$$u _ {k+} 1 ( t) = P \left ( u _ {k} ( t) + \alpha _ {k} \frac{\partial H ( u _ {k} ) }{\partial u } \right ) ,\ \ k = 0 , 1 \dots$$

where

$$P ( w) = ( w ^ {1} ( t) \dots w ^ {r} ( t) ) ,\ \ t _ {0} \leq t \leq T ,$$

$$w ^ {i} ( t) = \left \{ \begin{array}{ll} \alpha _ {i} ( t) &\textrm{ for } v ^ {i} ( t) \leq \alpha _ {i} ( t) , \\ v ^ {i} ( t) &\textrm{ for } \alpha _ {i} ( t) \leq v ^ {i} ( t) \leq \beta _ {i} ( t) , \\ \beta _ {i} ( t) &\textrm{ for } v ^ {i} ( t) > \beta _ {i} ( t) ,\ i = 1 \dots r . \\ \end{array} \right .$$

The parameter $\alpha _ {k} > 0$ can be chosen from the condition $J ( u _ {k+} 1 ) < J ( u _ {k} )$. The methods of the conditional gradient, dual gradients, etc. (see  and ) can be adapted for the problem (1)–(3) analogously. If this problem is considered under the additional restrictions

$$\tag{9 } x ( t ; u ) \in G ( t) ,\ \ t _ {0} \leq t \leq t ,$$

where $G ( t)$ is a given set in $E ^ {n}$, then these restrictions can be taken into account by using the method of penalty functions (cf. Penalty functions, method of). For example, if

$$G ( t) =$$

$$= \ \{ {x \in E ^ {n} } : {g _ {i} ( x , t ) \leq 0 ,\ i = 1 \dots m ; g _ {i} ( x , t ) = 0 , i = m + 1 \dots s } \} ,$$

then as a penalty function one may take

$$P ( u) = \int\limits _ {t _ {0} } ^ { T } \left ( \sum _ { i= } 1 ^ { m } ( \max \{ g _ {i} ( x ( t ; u ) , t ) ; 0 \} ) ^ {p\right} . +$$

$$+ \left . \sum _ { i= } m+ 1 ^ { s } | g _ {i} ( x ( t ; u ) , t ) | ^ {p} \right ) d t,\ p \geq 1 ,$$

and (1)–(3), (9) is replaced by the problem of minimizing the functional $\Phi _ {k} ( u) = J ( u) + A _ {k} P ( u)$ under the conditions (2) and (3), where $A _ {k}$ is the penalty coefficient and $\lim\limits _ {k \rightarrow \infty } A _ {k} = + \infty$.

Other methods for solving (1)–(3), (9) are based on Pontryagin's maximum principle and on dynamic programming (see Pontryagin maximum principle; Dynamic programming and Variational calculus, numerical methods of).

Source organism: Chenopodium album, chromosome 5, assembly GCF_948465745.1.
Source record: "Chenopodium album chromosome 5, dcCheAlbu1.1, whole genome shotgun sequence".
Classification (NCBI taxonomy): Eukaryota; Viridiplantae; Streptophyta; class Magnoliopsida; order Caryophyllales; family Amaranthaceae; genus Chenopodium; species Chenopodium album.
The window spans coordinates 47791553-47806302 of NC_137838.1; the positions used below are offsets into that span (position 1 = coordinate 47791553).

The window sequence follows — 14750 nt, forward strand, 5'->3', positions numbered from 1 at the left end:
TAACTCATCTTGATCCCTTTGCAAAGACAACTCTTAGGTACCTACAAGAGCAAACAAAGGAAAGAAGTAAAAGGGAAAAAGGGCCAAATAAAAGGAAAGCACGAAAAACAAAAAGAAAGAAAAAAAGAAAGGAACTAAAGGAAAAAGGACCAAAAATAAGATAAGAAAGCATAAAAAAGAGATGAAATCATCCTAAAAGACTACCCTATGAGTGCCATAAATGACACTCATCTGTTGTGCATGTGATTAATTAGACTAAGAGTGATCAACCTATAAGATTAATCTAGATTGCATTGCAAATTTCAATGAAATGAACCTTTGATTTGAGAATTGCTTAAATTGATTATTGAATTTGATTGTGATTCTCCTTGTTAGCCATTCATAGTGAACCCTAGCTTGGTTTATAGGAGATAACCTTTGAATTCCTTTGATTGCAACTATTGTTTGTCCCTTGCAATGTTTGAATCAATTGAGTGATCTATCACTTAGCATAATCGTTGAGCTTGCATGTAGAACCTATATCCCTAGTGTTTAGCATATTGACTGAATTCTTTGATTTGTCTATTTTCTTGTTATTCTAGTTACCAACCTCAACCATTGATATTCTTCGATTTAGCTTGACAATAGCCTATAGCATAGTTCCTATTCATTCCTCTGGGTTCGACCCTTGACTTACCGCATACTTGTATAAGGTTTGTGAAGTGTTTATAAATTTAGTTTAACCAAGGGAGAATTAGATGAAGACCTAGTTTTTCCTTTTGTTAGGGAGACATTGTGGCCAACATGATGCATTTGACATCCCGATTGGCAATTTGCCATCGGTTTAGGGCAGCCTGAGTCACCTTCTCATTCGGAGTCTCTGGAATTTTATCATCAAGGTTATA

The problem of minimizing a quadratic functional subject to a system of linear ordinary differential equations or linear partial differential equations can be solved by applying the method of moments (see  and ). This method is described below when applied to the problem of minimizing the functional

$$\tag{10 } J ( u) = | x ( T ; u ) - y | _ {E ^ {n} } ^ {2} ,$$

where $x = x ( t ; u )$ is the solution of the problem

$$\tag{11 } \dot{x} = A ( t) x + B ( t) + f ( t) ,\ \ t _ {0} \leq t \leq T ,\ \ x ( t _ {0} ) = x _ {0} ,$$

and the controls $u = u ( t) \in L _ {2} ^ {r} [ t _ {0} , T ]$ are such that

$$\tag{12 } \| u \| _ {L _ {2} ^ {r} } ^ {2} = \ \int\limits _ {t _ {0} } ^ { T } | u ( t) | _ {E ^ {r} } ^ {2} d t \leq R ^ {2} ;$$

here $A ( t)$, $B ( t)$ and $f ( t)$ are given matrices of order $n \times n$, $n \times r$ and $n \times 1$, respectively, with piecewise-continuous entries on the interval $t _ {0} \leq t \leq T$, $0 < R \leq \infty$, $x , y \in E ^ {n}$ are given points, $| x | _ {E ^ {m} } ^ {2} = \langle x , x \rangle _ {E ^ {m} }$, and $\langle x , y \rangle _ {E ^ {m} } = \sum _ {i=} 1 ^ {m} x ^ {i} y ^ {i}$ is the inner product in $E ^ {m}$. From the rule of Lagrange multipliers it follows that the control $u = u ( t)$ is optimal in the problem (10)–(12) if and only if there is a number $\gamma \geq 0$( the Lagrange multiplier for the constraint (12)) such that

$$\tag{13 } J ^ \prime ( u) + \gamma u = 0 ,$$

$$\tag{14 } \gamma ( \| u \| _ {L _ {2} ^ {r} } - R ) = \ 0 ,\ \| u \| _ {L _ {2} ^ {r} } \leq R ;$$

here $\gamma = 0$ for $R = \infty$. Formulas (5)–(8) imply that the gradient $J ^ \prime ( u)$ of the functional (10) in $L _ {2} ^ {r} [ t _ {0} , T ]$ has the form

$$J ^ \prime ( u) = B ^ {T} ( t) \psi ( t ; u ) ,\ \ t _ {0} \leq t \leq T ,$$

where $\psi = \psi ( t ; u )$ is the solution of the problem

$$\tag{15 } \dot \psi = - A ^ {T} ( t) \psi ,\ \ t _ {0} \leq t \leq T ,$$

$$\tag{16 } \psi ( T) = 2 ( x ( T ; u ) - y ) ;$$

here $A ^ {T}$ and $B ^ {T}$ are the transposed matrices of $A$ and $B$, respectively. Then condition (13) becomes

$$\tag{17 } B ^ {T} ( t) \psi ( t ; u ) + \gamma u ( t) = 0 ,\ \ t _ {0} \leq t \leq T .$$

Condition (16) is equivalent to

$$\tag{18 } \int\limits _ {t _ {0} } ^ { T } \langle u ( t), B ^ {T} ( t) p _ {k} ( t) \rangle _ {E ^ {r} } d t - \frac{1}{2} \langle \psi ( T) , p _ {k} ( T) \rangle _ {E ^ {n} } = a _ {k} ,$$

for $k = 1 \dots n$, where

$$a _ {k} = \langle y , p _ {k} ( T) \rangle _ {E ^ {n} } - < x _ {0} ,\ p _ {k} ( t _ {0} ) > _ {E ^ {n} } - \int\limits _ {t _ {0} } ^ { T } \langle f ( t) , p _ {k} ( t) \rangle _ {E ^ {r} } d t ,$$